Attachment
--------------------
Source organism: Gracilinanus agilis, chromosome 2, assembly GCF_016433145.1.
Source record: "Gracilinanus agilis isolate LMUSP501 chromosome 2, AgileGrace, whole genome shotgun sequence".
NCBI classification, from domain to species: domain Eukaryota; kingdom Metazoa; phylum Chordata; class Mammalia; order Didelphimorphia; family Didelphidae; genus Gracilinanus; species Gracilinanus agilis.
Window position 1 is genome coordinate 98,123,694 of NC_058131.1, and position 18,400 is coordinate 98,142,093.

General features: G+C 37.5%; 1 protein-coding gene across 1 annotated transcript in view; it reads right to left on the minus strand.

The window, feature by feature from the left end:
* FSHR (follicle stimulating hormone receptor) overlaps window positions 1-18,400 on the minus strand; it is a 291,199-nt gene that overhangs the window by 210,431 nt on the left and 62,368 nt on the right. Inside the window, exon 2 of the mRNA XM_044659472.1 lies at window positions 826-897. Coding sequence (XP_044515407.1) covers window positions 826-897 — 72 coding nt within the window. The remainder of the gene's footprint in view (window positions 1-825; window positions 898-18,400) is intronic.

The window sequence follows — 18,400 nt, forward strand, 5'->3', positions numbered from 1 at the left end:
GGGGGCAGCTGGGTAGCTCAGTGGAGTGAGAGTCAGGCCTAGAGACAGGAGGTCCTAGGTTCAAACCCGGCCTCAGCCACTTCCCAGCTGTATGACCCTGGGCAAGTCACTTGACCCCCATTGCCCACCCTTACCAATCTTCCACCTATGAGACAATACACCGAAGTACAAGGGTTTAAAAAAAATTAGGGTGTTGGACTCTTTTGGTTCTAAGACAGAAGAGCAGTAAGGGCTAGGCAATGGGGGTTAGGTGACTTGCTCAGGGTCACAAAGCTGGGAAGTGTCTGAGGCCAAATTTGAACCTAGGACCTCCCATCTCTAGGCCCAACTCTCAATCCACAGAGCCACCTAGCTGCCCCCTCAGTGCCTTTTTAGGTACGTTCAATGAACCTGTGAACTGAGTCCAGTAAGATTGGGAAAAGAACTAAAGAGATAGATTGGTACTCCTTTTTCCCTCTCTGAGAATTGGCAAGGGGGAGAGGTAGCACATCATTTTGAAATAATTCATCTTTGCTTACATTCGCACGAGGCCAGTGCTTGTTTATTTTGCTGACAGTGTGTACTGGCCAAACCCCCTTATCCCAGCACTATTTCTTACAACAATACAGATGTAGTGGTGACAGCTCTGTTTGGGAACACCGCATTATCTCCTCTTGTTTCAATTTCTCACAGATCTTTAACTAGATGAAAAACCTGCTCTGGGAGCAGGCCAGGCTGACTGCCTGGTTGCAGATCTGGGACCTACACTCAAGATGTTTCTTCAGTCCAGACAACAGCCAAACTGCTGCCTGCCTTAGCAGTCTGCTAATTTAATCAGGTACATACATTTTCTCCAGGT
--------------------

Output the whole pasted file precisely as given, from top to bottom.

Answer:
Source organism: Gracilinanus agilis, chromosome 2, assembly GCF_016433145.1.
Source record: "Gracilinanus agilis isolate LMUSP501 chromosome 2, AgileGrace, whole genome shotgun sequence".
NCBI classification, from domain to species: domain Eukaryota; kingdom Metazoa; phylum Chordata; class Mammalia; order Didelphimorphia; family Didelphidae; genus Gracilinanus; species Gracilinanus agilis.
Window position 1 is genome coordinate 98,123,694 of NC_058131.1, and position 18,400 is coordinate 98,142,093.

General features: G+C 37.5%; 1 protein-coding gene across 1 annotated transcript in view; it reads right to left on the minus strand.

The window, feature by feature from the left end:
* FSHR (follicle stimulating hormone receptor) overlaps window positions 1-18,400 on the minus strand; it is a 291,199-nt gene that overhangs the window by 210,431 nt on the left and 62,368 nt on the right. Inside the window, exon 2 of the mRNA XM_044659472.1 lies at window positions 826-897. Coding sequence (XP_044515407.1) covers window positions 826-897 — 72 coding nt within the window. The remainder of the gene's footprint in view (window positions 1-825; window positions 898-18,400) is intronic.

The window sequence follows — 18,400 nt, forward strand, 5'->3', positions numbered from 1 at the left end:
GGGGGCAGCTGGGTAGCTCAGTGGAGTGAGAGTCAGGCCTAGAGACAGGAGGTCCTAGGTTCAAACCCGGCCTCAGCCACTTCCCAGCTGTATGACCCTGGGCAAGTCACTTGACCCCCATTGCCCACCCTTACCAATCTTCCACCTATGAGACAATACACCGAAGTACAAGGGTTTAAAAAAAATTAGGGTGTTGGACTCTTTTGGTTCTAAGACAGAAGAGCAGTAAGGGCTAGGCAATGGGGGTTAGGTGACTTGCTCAGGGTCACAAAGCTGGGAAGTGTCTGAGGCCAAATTTGAACCTAGGACCTCCCATCTCTAGGCCCAACTCTCAATCCACAGAGCCACCTAGCTGCCCCCTCAGTGCCTTTTTAGGTACGTTCAATGAACCTGTGAACTGAGTCCAGTAAGATTGGGAAAAGAACTAAAGAGATAGATTGGTACTCCTTTTTCCCTCTCTGAGAATTGGCAAGGGGGAGAGGTAGCACATCATTTTGAAATAATTCATCTTTGCTTACATTCGCACGAGGCCAGTGCTTGTTTATTTTGCTGACAGTGTGTACTGGCCAAACCCCCTTATCCCAGCACTATTTCTTACAACAATACAGATGTAGTGGTGACAGCTCTGTTTGGGAACACCGCATTATCTCCTCTTGTTTCAATTTCTCACAGATCTTTAACTAGATGAAAAACCTGCTCTGGGAGCAGGCCAGGCTGACTGCCTGGTTGCAGATCTGGGACCTACACTCAAGATGTTTCTTCAGTCCAGACAACAGCCAAACTGCTGCCTGCCTTAGCAGTCTGCTAATTTAATCAGGTACATACATTTTCTCCAGGT